E-3 Specialty Occupation Visas for Australians

An E-3 visa is a non-immigrant visa that allows Australian professionals to enter the United States for purposes of working in a specialty occupation. The E-3 classification only applies to Australian nationals who have the required academic or professional credentials, and have a current offer of employment in a specialty occupation in the United States. An E-3 visa allows an individual to legally reside and work in the United States for a period of 2 years, with the potential for renewal.

Specialty Occupations

Under the U.S. immigration regulations, a specialty occupation is one that requires the “theoretical and practical application of a body of highly specialized knowledge and the attainment of a bachelor’s degree or higher degree in the specialty, or its equivalent, as a minimum for entry into the occupation in the United States.”

Specialized knowledge includes but is not limited to:

  • Medicine and healthcare
  • Engineering
  • Mathematics
  • Architecture
  • Physical sciences
  • Social sciences
  • Education
  • Law
  • Accounting
  • Business
  • Theology

E-3 Visa Eligibility Requirements

In order to qualify for an E-3 visa, an individual must demonstrate that they:

  • Are a national of Australia
  • Have a legitimate offer of employment in the United States
  • Hold the necessary academic or other qualifying credentials
  • Will accept a position in a qualifying specialty occupation

Applying for an E-3 Visa

If an individual wishes to obtain an E-3 visa from Australia or another Consulate outside of the United States, the individual will need to Consular Process for his or her visa. If the individual is already in the United States on another visa, they may apply directly through U.S. Citizenship and Immigration Services for a change of status.

When applying through a Consulate abroad, in addition to completing the Electronic Visa Application Form DS-160, applicants may be required to provide the following:

  • An approved Labor Condition Application (LCA), which the United States employer must obtain from the Department of Labor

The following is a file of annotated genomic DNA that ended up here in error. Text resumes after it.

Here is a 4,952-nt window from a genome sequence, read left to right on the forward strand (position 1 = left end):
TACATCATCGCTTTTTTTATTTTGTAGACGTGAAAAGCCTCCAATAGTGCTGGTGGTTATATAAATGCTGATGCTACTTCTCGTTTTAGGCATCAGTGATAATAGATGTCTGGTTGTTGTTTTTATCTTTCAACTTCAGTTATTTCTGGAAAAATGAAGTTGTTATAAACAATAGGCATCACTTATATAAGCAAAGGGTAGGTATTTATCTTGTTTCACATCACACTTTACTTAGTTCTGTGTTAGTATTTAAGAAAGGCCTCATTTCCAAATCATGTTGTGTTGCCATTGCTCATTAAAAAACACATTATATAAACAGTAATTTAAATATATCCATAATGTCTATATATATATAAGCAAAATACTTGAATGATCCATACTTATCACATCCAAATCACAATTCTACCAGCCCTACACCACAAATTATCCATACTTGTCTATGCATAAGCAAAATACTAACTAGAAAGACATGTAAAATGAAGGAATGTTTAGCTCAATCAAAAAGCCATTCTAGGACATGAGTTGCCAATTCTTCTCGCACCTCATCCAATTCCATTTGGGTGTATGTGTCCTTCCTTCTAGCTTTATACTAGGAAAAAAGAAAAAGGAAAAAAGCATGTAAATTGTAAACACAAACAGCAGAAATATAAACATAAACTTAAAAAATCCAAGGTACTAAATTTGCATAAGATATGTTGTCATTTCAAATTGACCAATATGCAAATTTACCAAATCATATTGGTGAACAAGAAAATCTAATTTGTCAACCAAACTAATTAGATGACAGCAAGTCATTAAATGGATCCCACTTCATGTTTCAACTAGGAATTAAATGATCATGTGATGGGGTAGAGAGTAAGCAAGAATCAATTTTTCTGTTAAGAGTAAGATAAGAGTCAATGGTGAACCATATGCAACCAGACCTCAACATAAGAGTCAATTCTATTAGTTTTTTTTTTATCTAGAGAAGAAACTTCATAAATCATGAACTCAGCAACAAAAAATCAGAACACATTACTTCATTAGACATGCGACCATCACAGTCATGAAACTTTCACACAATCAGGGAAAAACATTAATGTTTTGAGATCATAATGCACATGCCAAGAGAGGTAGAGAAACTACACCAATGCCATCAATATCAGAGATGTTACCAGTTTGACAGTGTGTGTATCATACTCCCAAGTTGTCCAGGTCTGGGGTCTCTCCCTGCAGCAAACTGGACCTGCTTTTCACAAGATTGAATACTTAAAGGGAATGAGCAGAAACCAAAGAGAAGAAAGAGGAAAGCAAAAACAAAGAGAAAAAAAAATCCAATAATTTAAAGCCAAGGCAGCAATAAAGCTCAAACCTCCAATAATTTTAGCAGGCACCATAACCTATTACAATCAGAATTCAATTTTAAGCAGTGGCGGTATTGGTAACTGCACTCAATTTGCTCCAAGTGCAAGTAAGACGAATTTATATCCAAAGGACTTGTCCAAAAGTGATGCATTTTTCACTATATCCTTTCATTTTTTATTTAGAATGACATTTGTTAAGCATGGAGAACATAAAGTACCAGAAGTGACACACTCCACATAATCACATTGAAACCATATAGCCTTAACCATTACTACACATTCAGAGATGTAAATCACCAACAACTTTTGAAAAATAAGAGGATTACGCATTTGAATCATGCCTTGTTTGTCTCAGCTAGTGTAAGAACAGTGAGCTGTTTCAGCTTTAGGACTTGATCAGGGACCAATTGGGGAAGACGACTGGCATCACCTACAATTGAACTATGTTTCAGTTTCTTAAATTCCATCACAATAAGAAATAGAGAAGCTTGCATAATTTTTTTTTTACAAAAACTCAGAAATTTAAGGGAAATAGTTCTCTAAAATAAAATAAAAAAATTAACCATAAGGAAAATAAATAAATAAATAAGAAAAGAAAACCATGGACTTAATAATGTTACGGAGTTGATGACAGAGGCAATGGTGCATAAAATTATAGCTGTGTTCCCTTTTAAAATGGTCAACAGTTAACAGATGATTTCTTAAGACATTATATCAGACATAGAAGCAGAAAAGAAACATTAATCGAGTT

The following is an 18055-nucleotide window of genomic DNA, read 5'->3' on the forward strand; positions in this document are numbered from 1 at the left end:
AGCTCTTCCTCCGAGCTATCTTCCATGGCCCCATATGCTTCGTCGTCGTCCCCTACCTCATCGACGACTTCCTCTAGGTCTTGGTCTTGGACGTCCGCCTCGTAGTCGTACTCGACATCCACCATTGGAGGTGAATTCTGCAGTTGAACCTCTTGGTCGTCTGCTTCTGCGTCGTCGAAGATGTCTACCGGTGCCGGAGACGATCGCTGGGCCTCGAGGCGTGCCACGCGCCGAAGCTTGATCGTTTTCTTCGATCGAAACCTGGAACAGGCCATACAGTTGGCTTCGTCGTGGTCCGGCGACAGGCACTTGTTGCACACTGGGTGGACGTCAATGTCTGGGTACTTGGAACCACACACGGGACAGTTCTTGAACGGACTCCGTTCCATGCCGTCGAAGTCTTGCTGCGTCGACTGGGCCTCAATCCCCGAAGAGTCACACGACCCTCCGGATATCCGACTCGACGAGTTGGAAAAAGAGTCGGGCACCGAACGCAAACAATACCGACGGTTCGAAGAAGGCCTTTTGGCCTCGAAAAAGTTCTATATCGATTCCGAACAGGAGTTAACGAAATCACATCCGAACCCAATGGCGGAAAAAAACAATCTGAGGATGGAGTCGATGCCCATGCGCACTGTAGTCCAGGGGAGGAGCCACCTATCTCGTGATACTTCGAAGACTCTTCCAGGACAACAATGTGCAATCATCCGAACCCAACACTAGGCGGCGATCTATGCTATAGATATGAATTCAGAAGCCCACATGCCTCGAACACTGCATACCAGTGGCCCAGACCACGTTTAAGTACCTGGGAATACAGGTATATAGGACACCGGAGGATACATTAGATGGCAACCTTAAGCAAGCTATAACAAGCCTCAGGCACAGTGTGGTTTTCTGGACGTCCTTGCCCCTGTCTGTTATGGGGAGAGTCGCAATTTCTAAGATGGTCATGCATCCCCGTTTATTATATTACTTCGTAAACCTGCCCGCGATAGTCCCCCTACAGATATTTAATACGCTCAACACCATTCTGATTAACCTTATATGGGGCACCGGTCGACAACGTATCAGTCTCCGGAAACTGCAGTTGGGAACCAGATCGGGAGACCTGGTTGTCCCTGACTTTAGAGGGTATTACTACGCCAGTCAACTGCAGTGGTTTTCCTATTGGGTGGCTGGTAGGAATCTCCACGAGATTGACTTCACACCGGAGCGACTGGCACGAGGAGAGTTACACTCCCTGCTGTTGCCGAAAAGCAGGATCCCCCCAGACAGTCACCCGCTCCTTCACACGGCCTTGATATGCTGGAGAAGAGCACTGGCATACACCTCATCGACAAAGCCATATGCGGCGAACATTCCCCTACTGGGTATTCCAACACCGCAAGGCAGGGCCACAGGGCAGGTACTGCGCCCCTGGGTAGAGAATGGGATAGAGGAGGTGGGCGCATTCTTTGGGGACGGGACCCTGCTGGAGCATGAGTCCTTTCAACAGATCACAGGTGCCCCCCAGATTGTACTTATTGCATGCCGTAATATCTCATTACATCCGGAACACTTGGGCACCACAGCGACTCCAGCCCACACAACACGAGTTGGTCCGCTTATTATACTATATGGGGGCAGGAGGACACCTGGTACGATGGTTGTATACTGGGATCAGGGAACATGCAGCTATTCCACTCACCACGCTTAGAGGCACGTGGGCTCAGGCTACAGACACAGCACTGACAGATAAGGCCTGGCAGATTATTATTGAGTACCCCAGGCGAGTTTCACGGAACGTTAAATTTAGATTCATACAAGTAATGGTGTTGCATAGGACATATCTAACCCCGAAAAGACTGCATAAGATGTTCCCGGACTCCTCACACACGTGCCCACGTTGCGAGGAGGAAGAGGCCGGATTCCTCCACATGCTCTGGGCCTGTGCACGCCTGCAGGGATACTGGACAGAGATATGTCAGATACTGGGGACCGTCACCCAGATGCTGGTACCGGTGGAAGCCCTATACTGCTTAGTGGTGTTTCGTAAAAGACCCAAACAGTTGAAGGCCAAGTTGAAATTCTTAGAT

• Evidence of academic or other qualifying credentials
  • A job offer letter from a U.S. employer
  • A certified copy of any license or other professional credentials required to practice the occupation in the state of intended employment or evidence of intention to obtain the required license

For visa interview and application processing wait times, visit the U.S. Department of State Bureau of Consular Affairs website.

Change of Status or E-3 Visa Renewal

For Australian nationals already residing in the United States on an E-3 or other visa, Form I-129, Petition for Nonimmigrant Worker is necessary to apply for a change of status or an extension of stay for an E-3 visa.

The Form I-129 should include the following supporting documents:

  • An approved Labor Condition Application (LCA) that indicates it has been filed to support an E-3 classification
  • Evidence of academic or other qualifying credentials
  • A job offer letter from a United States employer
  • A certified copy of any license or other professional credentials required to practice the occupation in the state of intended employment or evidence of intention to obtain the required license
  • Other required supporting documentation

An extension of stay may allow up to 2 years per extension, and there is no maximum number of extensions, with some exceptions. Please note that there is an annual cap of 10,500 E-3 visas that may be issued per year in the United States.

Family of E-3 Workers

A spouse or unmarried child (under the age of 21) of an E-3 nonimmigrant worker is entitled to a dependent E-3 classification and may enter the United States. Spouses are entitled to work authorization, and may do so by filing Form I-765, Application for Employment Authorization with USCIS; however, children are not.

E-3 Visa to Green Card

An individual with an E-3 visa may apply for a green card via one of two processes: the immigrant visa process (from outside the United States) or the adjustment of status process (from inside the United States).

Generally, an immigrant petition and a green card application must be completed. If pursuing an employment-based route, an employer must file the immigrant petition on the E-3 individual’s behalf. The two most common types of immigrant petitions are Form I-130, Petition for Alien Relative and Form I-140, Immigrant Petition for Alien Worker.

It’s important to note that an E-3 visa is a nonimmigrant visa that has nonimmigrant intent attach to it.  An “immigrant intent” is defined as a current intent to pursue a green card in the United States or engage in activity that is intended for green cardholders. An E-3 visa holder may not have both nonimmigrant and immigrant intent (referred to as “dual intent”) simultaneously.

Applying for a green card via the immigrant visa process from outside the United States avoids immigrant intent issues, while the adjustment of status route is more complex and typically involves a waiting period following entry into the United States and assistance of an experienced business immigration attorney.

Get Your E-3 Visa With The Batrakova Law Office

Whether you’re planning to move to the United States to work in a specialty occupation, need assistance understanding the change of status or renewal process, or are looking to apply for a green card to make the United States your permanent residence, trusted legal advice is an essential component of your journey. Our expert lawyers are here to help navigate the legal process so you can focus on your work, your family, and your adventure.

Contact us today to schedule your consultation.

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